Aaron Douglas Professor Psychology

Lab site: Law and Policy Lab

Dr. Brank received her J.D. (2000) and Ph.D (2001) from the University of Nebraska-Lincoln in the Law-Psychology Program. She joined the UNL faculty in 2008 and is part of the law-psychology and social programs. Prior to joining the Nebraska faculty, Dr. Brank was on the faculty in the Department of Criminology, Law and Society at the University of Florida. 

Her research primarily focuses on the way the law intervenes (and sometimes interferes) in family and personal decision making.  In particular, she studies the public support, implementation, and effectiveness of parental responsibility laws within the context of the juvenile justice system and the legal requirements of elder care giving. Dr. Brank also studies issues related to decision making in the context of government searches and plea negotiations. 

Selected Publications (Full CV)

  • Brank, E.M. (2019). The Psychology of Family Law. New York University Press. Winner of the 2021 Lawrence S. Wrightsman Book Award awarded biennially to an authored scholarly work by the American Psychology-Law Society (AP-LS).

  • Brank, E. M. (in press). Older adults as victims and witnesses. Developmental Psychology and Law Handbook

  • Hazen, K.P., & Brank, E.M. (in press). Identifying and unpacking the role of social identity in moderating the police-civilian interactions. Journal of Police and Criminal Psychology.

  • Hoetger, L. A., Devine, D. J., Brank, E.M., Rosen, R., Drew, R.M. & Brank, E.M. (2022). The impact of pretrial publicity: A meta-analysis. Law and Human Behavior, 46(2), 121-139.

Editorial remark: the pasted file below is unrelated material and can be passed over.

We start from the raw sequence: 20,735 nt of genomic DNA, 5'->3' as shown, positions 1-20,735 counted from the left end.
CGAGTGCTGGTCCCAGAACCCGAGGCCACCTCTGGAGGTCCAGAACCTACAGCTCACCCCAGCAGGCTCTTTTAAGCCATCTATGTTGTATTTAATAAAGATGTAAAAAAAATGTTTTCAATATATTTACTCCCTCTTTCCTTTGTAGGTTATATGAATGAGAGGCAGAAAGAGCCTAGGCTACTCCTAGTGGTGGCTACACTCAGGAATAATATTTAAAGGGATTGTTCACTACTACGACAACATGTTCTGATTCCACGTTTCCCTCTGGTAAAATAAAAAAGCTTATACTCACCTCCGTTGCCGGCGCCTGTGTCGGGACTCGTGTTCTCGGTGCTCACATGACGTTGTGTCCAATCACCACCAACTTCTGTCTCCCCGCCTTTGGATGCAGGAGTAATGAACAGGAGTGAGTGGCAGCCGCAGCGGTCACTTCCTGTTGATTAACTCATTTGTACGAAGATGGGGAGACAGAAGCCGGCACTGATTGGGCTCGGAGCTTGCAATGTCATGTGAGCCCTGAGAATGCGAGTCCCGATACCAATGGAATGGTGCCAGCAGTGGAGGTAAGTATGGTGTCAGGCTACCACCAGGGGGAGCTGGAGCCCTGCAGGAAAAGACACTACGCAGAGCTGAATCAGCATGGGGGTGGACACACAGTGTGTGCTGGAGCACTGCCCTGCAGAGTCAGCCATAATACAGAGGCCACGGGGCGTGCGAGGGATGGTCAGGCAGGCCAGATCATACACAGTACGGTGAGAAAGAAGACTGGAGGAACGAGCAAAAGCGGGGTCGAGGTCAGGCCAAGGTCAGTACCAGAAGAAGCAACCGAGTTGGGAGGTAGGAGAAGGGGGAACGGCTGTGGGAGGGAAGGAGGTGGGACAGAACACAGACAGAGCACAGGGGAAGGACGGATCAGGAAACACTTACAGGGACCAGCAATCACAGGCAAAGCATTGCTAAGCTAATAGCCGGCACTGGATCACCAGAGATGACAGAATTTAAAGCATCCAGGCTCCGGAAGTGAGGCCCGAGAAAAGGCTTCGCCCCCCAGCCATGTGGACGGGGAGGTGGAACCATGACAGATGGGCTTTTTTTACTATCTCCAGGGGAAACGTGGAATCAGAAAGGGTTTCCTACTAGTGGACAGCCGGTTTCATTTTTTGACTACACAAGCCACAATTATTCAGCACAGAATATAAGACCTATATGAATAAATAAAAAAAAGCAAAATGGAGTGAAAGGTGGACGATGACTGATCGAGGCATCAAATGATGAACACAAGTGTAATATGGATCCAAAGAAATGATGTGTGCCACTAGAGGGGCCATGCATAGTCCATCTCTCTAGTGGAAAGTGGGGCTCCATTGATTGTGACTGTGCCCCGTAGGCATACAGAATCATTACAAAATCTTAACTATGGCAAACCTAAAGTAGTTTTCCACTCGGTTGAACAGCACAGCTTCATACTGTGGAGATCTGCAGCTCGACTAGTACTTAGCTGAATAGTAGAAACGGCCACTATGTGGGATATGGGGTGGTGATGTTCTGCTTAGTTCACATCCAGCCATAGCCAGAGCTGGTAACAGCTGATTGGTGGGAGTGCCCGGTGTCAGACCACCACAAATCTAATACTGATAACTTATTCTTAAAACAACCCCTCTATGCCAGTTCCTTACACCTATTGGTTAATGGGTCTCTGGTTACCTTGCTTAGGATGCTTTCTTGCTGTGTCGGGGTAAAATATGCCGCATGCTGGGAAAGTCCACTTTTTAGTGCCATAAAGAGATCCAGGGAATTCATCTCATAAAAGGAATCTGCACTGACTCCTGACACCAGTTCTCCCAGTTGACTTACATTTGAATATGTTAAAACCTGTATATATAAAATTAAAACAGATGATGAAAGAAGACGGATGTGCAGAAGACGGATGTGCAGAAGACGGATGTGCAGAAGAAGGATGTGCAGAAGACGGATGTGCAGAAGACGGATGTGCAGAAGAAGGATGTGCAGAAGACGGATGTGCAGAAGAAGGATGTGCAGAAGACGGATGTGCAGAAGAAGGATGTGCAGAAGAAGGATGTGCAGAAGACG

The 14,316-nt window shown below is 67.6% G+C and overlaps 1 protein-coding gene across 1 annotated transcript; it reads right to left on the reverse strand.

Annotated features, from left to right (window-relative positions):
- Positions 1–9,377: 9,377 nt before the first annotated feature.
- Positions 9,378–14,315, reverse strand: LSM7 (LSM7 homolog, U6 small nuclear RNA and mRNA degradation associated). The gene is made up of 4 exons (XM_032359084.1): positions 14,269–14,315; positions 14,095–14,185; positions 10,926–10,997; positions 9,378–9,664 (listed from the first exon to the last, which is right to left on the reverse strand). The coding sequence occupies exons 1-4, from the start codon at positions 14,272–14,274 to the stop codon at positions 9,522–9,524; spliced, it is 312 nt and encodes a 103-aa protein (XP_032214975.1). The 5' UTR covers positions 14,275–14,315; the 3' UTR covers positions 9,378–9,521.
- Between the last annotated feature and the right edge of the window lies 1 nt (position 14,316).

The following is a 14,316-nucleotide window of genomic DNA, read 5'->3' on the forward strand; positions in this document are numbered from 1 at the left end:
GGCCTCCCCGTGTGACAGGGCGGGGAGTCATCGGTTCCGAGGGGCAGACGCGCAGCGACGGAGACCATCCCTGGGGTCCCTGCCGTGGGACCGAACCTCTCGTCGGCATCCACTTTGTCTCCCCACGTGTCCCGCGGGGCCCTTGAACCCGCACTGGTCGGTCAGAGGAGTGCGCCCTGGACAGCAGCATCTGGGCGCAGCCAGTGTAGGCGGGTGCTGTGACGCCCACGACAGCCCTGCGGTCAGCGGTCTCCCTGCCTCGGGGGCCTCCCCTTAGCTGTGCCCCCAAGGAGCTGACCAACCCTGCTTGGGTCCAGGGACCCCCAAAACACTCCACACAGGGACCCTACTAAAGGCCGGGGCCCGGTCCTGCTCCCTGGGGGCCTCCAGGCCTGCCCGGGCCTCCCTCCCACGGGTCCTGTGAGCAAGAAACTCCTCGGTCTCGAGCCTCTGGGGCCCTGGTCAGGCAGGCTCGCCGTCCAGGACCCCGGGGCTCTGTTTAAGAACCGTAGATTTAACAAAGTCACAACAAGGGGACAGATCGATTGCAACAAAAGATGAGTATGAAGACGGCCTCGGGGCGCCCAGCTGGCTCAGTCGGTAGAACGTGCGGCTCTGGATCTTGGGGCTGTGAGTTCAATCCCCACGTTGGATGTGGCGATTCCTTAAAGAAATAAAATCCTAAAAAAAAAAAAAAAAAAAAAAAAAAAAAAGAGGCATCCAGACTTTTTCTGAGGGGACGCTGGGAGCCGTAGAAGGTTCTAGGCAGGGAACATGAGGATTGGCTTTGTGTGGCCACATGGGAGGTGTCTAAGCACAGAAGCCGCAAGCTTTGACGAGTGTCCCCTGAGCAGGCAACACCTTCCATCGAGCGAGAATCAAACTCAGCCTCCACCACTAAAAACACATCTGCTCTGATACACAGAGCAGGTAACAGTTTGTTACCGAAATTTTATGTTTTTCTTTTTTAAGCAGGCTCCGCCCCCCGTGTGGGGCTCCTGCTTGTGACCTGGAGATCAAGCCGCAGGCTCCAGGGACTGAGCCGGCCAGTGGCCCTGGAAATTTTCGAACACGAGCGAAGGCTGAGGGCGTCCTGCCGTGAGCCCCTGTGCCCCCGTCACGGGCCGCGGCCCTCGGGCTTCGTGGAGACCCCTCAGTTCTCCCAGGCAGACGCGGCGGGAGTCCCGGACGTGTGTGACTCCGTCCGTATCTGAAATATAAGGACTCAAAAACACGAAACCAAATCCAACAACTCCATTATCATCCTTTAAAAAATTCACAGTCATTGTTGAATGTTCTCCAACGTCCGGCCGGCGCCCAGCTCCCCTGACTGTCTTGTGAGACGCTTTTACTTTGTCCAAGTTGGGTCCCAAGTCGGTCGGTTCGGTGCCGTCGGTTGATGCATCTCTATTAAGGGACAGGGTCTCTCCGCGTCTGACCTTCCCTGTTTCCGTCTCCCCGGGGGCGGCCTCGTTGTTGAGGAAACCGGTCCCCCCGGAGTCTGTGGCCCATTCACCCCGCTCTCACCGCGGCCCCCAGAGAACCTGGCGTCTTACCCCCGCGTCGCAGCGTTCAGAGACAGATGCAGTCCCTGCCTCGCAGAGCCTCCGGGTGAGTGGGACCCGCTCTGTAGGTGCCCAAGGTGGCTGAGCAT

• Hackenburg, L., Morgan, T., & Brank, E.M. (2021) “Born Under My Heart:” Adoptive Parents’ Use of Metaphors to Make Sense of Their Past, Present, and Future. The Family Journal, 30, 14-21.  

  • Brank, E.M., & Wylie, L.E. (2021).  Legal Responsibility among the Young and the Elderly. Invited submission for Annual Review of Law and Social Science, 17, 93-108.

  • Hazen, K. P., & Brank, E.M. (2021). Do you hear what I hear?: A comparison of police officer and civilian procedural justice judgments. Psychology, Crime, and Law.

  • Marshall, E.W., Groscup, J.L., Brank, E.M., Perez, A., & Hoetger, L.A.  (2020). Police surveillance of cell phone location data: Supreme Court versus public opinion. Behavioral Sciences and the Law, 37,751-775. 

  • Hazen, K.P., Carlson, M. W., Hatten-Bower, H., Fessinger, M.B., Cole-Mossman, J., Bahm, J., Hauptman, K., Brank, E.M., & Gilkerson, L. (2020).  Evaluating the Impact of Facilitated Attuned Interactions: Vicarious Trauma, Professional Burnout, and the Quality of Reflective Practice among Child Welfare Professionals. Children and Youth Services Review, 112, 1-35.

  • Brank, E.M., Groscup, J.L., Marshall, E.M., & Hoetger, L.A. (2019). Sniffer-dog searches in the United States. Court Review, 55(2), 56-61.

  • Fessinger, M., Hazen, K.P., Bahm, J., Cole-Mossman, J., Heideman, R., & Brank, E.M. (2019). Mandatory, fast, and fair: Parents’ perceptions of procedural justice in a mandatory family drug court. Journal of Experimental Criminology, 16, 49-77.

  • Brank, E.M., & Groscup, J.L. (2018) Psychology and the Fourth Amendment. In Monica Miller and Brian Bornstein, Ed. Advances in Psychology and Law, Volume 3. 119-149.

  • Wylie, L.E., Hazen, K.P., Hoetger, L.A., Haby, J.A., & Brank, E.M. (2018). Four decades of Law and Human Behavior: A content analysis. Scientometrics, 115(2), 655-693.